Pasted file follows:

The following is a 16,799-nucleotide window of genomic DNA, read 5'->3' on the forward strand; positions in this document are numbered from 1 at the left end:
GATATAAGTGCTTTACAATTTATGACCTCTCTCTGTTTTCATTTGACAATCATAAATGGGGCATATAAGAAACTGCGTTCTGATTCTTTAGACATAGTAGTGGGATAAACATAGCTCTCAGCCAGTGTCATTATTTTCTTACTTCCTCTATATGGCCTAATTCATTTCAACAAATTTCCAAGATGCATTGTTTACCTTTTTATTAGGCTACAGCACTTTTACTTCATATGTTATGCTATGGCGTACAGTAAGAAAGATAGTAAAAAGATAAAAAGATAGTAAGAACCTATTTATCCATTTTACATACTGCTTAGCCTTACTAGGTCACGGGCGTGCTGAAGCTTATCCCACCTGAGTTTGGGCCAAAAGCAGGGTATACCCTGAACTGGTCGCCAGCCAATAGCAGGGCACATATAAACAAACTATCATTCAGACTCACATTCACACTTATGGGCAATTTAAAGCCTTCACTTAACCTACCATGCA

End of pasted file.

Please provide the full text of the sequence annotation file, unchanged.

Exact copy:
The following is a 16,799-nucleotide window of genomic DNA, read 5'->3' on the forward strand; positions in this document are numbered from 1 at the left end:
GATATAAGTGCTTTACAATTTATGACCTCTCTCTGTTTTCATTTGACAATCATAAATGGGGCATATAAGAAACTGCGTTCTGATTCTTTAGACATAGTAGTGGGATAAACATAGCTCTCAGCCAGTGTCATTATTTTCTTACTTCCTCTATATGGCCTAATTCATTTCAACAAATTTCCAAGATGCATTGTTTACCTTTTTATTAGGCTACAGCACTTTTACTTCATATGTTATGCTATGGCGTACAGTAAGAAAGATAGTAAAAAGATAAAAAGATAGTAAGAACCTATTTATCCATTTTACATACTGCTTAGCCTTACTAGGTCACGGGCGTGCTGAAGCTTATCCCACCTGAGTTTGGGCCAAAAGCAGGGTATACCCTGAACTGGTCGCCAGCCAATAGCAGGGCACATATAAACAAACTATCATTCAGACTCACATTCACACTTATGGGCAATTTAAAGCCTTCACTTAACCTACCATGCA